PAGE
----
For those who have believed all along that the No Child Left Behind law was a flawed, pie-in-the-sky piece of legislation that would eventually frame public education as a complete failure, your prediction has turned out to be pretty accurate.

When the Illinois State Board of Education released its 2012 School Report Card, the percentage of “failing” schools was staggering. Less than a dozen public high schools in the state are considered “succeeding” according to the criteria and less than 20 percent of grade school districts can be considered “passing.”

The numbers are ridiculous and can be proven so simply by looking at local school districts. In Brookfield District 96 and Riverside District 95, more than 90 percent of tested students met or exceeded state standards on the Illinois Standards Achievement Test (ISAT) last spring. The state considers them failures.

Here’s the problem:

The state considers these districts failures because (in the cases of D95 and D96) there is a small segment of the district’s population who are struggling academically. That segment includes students in the district’s special education programs and students who are considered “economically disadvantaged.”

Where NCLB has succeeded is in getting school districts to face up to making sure all segments of their enrollment get the help they need to succeed academically. And as states move away from the arbitrary nature of NCLB and toward a different model, using new national standards, pressure must continue to be placed on schools to address glaring gaps in achievement for some groups of students.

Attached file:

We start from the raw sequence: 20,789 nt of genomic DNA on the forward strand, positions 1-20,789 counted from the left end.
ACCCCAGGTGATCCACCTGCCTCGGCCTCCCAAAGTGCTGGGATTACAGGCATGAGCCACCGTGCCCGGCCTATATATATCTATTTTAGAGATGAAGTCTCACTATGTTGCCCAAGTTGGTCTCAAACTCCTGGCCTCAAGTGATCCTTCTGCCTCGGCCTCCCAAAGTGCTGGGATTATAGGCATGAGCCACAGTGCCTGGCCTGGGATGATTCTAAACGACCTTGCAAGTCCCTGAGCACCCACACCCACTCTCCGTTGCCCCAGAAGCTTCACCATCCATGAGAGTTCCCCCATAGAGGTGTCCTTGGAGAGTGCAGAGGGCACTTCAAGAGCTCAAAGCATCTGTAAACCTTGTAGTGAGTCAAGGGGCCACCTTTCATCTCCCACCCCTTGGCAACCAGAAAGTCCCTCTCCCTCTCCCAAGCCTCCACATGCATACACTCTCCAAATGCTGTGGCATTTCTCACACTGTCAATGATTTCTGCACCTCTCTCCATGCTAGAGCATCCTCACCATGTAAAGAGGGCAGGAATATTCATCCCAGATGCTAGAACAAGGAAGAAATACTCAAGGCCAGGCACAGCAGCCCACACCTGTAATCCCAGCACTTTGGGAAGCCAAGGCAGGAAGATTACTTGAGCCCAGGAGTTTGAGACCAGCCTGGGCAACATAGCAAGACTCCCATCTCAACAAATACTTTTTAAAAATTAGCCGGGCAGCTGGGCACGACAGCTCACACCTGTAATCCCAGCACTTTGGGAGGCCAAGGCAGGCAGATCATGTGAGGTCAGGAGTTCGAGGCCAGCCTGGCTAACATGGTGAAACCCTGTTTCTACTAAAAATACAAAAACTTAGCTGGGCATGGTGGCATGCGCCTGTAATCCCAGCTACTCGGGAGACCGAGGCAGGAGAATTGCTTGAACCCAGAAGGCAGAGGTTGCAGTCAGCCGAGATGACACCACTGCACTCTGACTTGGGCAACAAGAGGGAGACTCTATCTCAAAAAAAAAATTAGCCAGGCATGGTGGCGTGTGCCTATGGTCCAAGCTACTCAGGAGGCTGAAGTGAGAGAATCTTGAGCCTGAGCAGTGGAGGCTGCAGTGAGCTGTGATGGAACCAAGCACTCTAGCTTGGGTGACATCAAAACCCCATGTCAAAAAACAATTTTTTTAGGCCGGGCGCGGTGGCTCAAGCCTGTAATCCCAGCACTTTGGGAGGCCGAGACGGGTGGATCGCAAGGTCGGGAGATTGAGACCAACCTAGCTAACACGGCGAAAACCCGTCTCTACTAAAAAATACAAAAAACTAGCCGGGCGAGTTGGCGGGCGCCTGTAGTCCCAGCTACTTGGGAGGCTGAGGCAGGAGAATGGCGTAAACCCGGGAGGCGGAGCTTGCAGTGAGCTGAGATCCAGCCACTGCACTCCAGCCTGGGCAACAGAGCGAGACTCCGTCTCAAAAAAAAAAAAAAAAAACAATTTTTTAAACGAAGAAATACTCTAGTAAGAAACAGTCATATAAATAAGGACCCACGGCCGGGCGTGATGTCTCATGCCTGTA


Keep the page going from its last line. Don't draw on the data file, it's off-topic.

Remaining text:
The latest test scores for high schools show, for example, that black and Hispanic students at Lyons Township High School – otherwise a very fine school that outperforms all but 35 other high schools in the Chicago area, according to the Chicago Tribune – falls far short of acceptable.

At LTHS, more than 80 percent of black students failed to meet state standards in reading, math and science. Hispanic students did better, but fewer than half met state standards in each of those three subjects.

LTHS’ black student population is just about 4 percent, so those results don’t have much impact on the school’s overall performance. But the gap between the school’s overall scores (where more than 73 percent of students meet state standards) and those of its black and Hispanic students is unacceptable.

At Riverside-Brookfield High School, where overall scores were a bit lower than those of Lyons Township, the scores of the school’s minority students were actually a bit better, but still much too low.

There are plenty of reasons to be glad to see No Child Left Behind fade into the sunset. But whatever new assessment model takes its place in the coming years, attention must still be focused on those students who need academic intervention and who, in the old days, may have simply fallen through the cracks.

History and overall performance have proven that this area’s schools are far from “failing.” And while no school will ever have 100 percent of its students perform at the same or even a very high level, schools can always strive to do better for the most vulnerable.